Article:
Posted by Yves Peters on Aug. 7, 2013
  12. Florian, I disagree with your opinion that my assessment of figure legibility is bogus. Yes, you are correct – in the original construction map other seemingly random numerals get swapped, but that is mainly because the resolution is so poor and the numbers so small.
    However in the tests with 7pt Arial conducted by David Kriesel (the ones I show in this post) the resolution and size are far better, and even then the 6s get swapped by 8s. This clearly proves that their design is conductive to misinterpretation, both by machine and man, making them crappy typefaces when it comes to general legibility and character recognition. So I stand my ground. : )

    Posted by Yves Peters on Aug. 7, 2013
  13. Long live Tekton!

    Posted by Gregory on Aug. 7, 2013
  14. Okay, let me phrase it differently: Using highly legible figures won’t guarantee you a faultless result with this bug. They can help, but size/resolution is more important. Agree with that? : )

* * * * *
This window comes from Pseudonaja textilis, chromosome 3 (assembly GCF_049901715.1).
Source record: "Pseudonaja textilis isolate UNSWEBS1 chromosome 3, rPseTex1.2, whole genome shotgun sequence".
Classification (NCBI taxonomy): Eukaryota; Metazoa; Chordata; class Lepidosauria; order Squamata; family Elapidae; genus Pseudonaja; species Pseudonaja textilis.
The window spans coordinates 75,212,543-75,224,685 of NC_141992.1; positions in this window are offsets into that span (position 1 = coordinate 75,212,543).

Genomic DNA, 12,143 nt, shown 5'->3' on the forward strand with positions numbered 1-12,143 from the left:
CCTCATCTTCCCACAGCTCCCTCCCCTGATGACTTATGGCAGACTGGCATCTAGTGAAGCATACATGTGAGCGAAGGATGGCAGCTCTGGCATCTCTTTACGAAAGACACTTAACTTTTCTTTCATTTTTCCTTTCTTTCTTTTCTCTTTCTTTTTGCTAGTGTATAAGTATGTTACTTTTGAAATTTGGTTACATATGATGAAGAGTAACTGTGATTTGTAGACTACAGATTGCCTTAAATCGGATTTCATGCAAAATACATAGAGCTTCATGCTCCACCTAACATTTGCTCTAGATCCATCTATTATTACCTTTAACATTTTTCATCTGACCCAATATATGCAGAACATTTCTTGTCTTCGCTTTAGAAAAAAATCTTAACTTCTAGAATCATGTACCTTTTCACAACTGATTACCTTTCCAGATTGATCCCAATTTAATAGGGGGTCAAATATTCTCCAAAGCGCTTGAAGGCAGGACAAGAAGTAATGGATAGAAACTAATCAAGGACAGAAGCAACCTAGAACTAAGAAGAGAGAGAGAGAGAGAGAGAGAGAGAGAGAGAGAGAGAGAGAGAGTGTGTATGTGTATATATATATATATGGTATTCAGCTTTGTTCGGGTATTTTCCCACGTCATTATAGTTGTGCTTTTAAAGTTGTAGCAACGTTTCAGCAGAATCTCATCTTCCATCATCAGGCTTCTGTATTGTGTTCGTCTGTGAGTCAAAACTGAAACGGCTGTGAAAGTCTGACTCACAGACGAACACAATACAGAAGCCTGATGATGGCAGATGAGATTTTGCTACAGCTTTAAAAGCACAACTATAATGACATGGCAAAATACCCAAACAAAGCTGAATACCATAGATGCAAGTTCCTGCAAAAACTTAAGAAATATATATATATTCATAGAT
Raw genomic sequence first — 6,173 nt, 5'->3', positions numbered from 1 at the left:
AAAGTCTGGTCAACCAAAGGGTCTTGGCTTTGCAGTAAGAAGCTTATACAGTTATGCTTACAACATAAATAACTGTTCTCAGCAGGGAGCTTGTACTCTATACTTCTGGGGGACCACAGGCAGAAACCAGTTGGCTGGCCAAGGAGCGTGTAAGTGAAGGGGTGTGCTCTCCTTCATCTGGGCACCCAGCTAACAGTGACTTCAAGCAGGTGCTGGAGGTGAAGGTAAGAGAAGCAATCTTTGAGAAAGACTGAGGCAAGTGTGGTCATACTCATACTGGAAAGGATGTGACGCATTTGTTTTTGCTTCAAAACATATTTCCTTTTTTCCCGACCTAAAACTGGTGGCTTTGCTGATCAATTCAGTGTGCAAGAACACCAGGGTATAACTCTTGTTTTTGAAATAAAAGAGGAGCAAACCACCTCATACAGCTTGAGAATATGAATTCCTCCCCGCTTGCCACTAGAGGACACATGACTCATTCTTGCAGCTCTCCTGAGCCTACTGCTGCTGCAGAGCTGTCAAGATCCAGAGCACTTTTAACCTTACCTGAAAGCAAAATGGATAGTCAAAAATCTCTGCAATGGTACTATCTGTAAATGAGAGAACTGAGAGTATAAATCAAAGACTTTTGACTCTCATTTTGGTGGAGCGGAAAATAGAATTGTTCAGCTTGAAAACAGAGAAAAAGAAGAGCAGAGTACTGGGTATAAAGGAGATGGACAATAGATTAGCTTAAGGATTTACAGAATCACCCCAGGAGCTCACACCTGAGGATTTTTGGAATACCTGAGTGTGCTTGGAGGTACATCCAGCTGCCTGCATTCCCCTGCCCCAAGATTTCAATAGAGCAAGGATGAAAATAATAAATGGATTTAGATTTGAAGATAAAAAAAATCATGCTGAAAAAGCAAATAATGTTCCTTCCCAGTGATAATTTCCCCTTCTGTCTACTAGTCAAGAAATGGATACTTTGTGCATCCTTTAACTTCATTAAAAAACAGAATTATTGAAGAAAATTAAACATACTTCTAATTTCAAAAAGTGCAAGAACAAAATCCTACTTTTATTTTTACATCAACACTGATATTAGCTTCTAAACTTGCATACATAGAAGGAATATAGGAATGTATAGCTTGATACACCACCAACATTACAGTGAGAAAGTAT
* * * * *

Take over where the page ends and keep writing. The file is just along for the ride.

Posted by Florian on Aug. 8, 2013
  15. There is another bizarre twist to this story. The group of conspiracy theorists known as the “Birthers” claimed that the exact replication of some characters on President Obama’s long form birth certificate was evidence that the document was a forgery and manufactured on a computer.

    A group of us debunkers researched and found that the replication was in fact an artifact of JBIG2 compression. Not only that we found that it is certain that the PDF of the birth certificate posted on the White House web site was indeed produced by scanning the document on a Xerox WorkCentre.

    I have written a number of articles on my blog detailing how this was determined by examining the files and running tests on a Xerox WorkCentre.

    Our findings have not been well received by the Birthers, esp. Sheriff Joe Arpaio’s Cold Case Posse in Arizona where Commander Mike Zullo has been conducting a faux criminal investigation into the so-called “forgery”.

    Posted by Reality Check on Feb. 27, 2014